Pauline Oliveros ranks among the most innovative composers of the last 40 years. Her creative exploration of improvisation and acoustic properties, along with her theatrical pieces and studies of meditation, have influenced an entire generation of musicians, and not just those within the academic/art music world with which she is usually associated. Her work with interfering waves and reverberant spaces exploits physical properties that most musicians and recordists seek help avoiding. She remains active today — running the Pauline Oliveros Foundation and Deep Listening record label, performing and recording new compositions and releasing her unheard earlier works.
"I'm a radio kid, listening to phonographs in my childhood. I was fascinated with the sound that came from the radio — not the programs, but the static and whistles. It fascinated me. We had a Victrola, which you had to wind up to play the records. My interest was in when the Victrola started winding down. I was already into processing and variable speeds. I also was interested in the background noises of the shellac records. I always had a way of listening to the sound where you were not supposed to be listening. I liked all the artifacts, and those artifacts became my material."
Oliveros moved to San Francisco in 1952 and in 1954 began studying with composer and music writer Robert Erickson. "I had a lot of friends, we went to school together — Terry Riley, Morton Subotnick, Steve Reich, La Monte Young — we were all there. We were aware of all the new developments in the studios in Europe. We were in touch through the radio — the most influential source of information was KPFA in Berkeley." She helped found the San Francisco Tape Music Center in 1959. At the concerts they organized, "it was still a thing to play tape music. We would include our work and the work of others," like James Tenney, Robert Ashley, Gordon Mumma, and Henri Pousseur.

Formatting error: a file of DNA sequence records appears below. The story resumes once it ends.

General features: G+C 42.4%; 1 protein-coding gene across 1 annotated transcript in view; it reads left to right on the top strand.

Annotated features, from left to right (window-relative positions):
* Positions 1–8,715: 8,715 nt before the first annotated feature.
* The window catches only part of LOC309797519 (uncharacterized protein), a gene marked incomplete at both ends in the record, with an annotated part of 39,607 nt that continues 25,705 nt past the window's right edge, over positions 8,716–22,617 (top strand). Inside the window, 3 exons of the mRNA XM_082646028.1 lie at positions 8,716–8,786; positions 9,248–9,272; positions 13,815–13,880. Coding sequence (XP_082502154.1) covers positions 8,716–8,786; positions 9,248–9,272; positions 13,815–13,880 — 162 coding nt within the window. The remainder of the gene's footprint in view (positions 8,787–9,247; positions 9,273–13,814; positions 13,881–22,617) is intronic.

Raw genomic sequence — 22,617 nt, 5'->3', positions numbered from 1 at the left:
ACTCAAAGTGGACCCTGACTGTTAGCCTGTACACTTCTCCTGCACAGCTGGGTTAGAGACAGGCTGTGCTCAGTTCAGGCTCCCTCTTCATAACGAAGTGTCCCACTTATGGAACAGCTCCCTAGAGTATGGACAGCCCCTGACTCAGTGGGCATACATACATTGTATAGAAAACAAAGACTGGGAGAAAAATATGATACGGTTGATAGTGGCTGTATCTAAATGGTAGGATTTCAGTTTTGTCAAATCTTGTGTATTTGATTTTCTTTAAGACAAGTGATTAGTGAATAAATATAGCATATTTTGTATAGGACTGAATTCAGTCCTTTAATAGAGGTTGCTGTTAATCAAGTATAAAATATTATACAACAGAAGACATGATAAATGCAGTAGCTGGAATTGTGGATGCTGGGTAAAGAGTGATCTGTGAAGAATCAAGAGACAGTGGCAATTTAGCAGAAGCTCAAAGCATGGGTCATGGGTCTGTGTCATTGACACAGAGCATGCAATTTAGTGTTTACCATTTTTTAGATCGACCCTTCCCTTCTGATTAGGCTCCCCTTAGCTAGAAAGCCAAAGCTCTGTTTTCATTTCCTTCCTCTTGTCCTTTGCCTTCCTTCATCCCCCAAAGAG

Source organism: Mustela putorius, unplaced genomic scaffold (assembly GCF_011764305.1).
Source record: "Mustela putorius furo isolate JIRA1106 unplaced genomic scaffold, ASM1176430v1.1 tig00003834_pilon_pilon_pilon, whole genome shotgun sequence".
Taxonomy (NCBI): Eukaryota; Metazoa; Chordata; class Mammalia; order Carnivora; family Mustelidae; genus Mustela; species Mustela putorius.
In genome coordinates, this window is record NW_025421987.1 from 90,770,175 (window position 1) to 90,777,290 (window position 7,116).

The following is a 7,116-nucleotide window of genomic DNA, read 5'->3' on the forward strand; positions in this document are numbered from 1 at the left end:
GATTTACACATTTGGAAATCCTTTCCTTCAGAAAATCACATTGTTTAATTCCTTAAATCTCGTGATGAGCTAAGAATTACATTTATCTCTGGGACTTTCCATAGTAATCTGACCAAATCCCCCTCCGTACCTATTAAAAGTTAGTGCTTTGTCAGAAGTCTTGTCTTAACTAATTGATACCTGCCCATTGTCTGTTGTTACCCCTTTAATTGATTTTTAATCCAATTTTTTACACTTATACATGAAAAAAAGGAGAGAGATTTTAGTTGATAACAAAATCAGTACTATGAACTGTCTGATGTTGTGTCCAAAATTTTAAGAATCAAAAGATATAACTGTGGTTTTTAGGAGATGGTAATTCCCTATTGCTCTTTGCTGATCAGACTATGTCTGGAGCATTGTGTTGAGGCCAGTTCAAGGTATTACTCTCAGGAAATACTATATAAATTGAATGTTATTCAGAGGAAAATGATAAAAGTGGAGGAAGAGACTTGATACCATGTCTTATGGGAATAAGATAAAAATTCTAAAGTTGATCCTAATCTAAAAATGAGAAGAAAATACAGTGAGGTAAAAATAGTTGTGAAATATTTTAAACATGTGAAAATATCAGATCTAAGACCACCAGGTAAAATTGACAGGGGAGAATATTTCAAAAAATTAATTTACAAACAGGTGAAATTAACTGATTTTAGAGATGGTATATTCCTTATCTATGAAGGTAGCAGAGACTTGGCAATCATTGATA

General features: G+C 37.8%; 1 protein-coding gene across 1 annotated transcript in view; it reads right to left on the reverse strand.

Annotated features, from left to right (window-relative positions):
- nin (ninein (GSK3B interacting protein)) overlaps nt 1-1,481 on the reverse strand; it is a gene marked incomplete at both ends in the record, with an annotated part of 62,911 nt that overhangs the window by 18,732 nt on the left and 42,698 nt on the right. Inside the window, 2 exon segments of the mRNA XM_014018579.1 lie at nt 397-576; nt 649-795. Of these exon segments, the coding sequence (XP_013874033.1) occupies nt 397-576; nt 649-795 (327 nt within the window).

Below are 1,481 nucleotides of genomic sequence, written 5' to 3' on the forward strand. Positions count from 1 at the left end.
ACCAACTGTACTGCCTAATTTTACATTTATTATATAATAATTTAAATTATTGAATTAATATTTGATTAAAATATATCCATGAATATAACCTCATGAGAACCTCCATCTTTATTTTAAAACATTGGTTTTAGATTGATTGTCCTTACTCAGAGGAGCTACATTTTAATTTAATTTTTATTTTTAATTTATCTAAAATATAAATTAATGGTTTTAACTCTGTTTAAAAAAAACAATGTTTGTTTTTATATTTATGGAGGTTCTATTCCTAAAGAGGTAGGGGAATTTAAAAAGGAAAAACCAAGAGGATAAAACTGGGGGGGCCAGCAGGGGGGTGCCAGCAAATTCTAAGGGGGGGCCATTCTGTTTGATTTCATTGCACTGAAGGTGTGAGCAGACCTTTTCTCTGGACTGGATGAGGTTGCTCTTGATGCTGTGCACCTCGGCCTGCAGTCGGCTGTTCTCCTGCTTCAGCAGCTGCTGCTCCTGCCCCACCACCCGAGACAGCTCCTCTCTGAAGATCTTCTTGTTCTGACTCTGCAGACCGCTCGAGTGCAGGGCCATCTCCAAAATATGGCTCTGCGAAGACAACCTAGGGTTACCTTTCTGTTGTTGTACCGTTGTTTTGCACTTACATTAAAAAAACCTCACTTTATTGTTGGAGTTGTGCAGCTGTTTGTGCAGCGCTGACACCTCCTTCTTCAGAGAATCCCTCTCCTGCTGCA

"I made my own way of making electronic music in the late-'50s, early-'60s, using test equipment — oscillators and patchbays and tape recorders. While everybody else was cutting and splicing materials, I was finding a way to improvise with the electronics. That improvisation system was using difference tones between oscillators. Setting oscillators above the range of hearing and using the difference tones between the oscillators in a tape delay system caused a lot of beat frequencies with the bias of the tape recorder. That's how I made my early electronic music, like I of IV, Bye Bye Butterfly. I made many more that just now have recently been released," including the 2001 CD reissue no mo on Pogus. "These were in the studio in real time, not in front of the public." Later, Oliveros "began to do live performance things using tape delay." In 1969, she published an essay entitled "Tape Delay Techniques for Electronic Music Composition."
"I used large tape recorders with big reels. I'd take the supply reel and run it through the deck and over to another machine, several feet away. Sometimes I think I even ran it through three machines. They would all record, and feed the resulting sound back to the first machine, and the second machine." She did not use loops, "just the tape running for the time it had, with 7 1/2 ips it would be a half- hour. Fifteen ips would be 15 minutes."
While she initially worked with surplus Hewlett Packard oscillators, she gradually began using Donald Buchla's newly developed synthesizer. "The Buchla Box was developed at the San Francisco Tape Music Center, on the advice of Mort Subotnick and Ramon Sender. I didn't really like it at first, because I didn't think the sound quality was as interesting as the quality I got from the HP oscillators. They were tube oscillators, and the sound of tubes was different from transistors." She did not use the synthesizer's filters. "I got all of my sounds from the modulation of the interference. I learned how to make sounds out of standing waves that became new waves. There are sum and difference tones. The sum tones were above the range of hearing, but the difference tones, the difference between the frequencies that are sounding at the same time, are in the range of hearing."
"I had the oscillators set around 30 k, and then I would move the sound. The oscillators have dials. I would use the dial as my performance interface, but the movements had to be very slow. Once you were working with difference tones, if you moved the dial, you could sweep the whole audio range in an instant. I was working very carefully with those dials to create the sounds that I wanted to hear. It was an improvisation in a very unstable...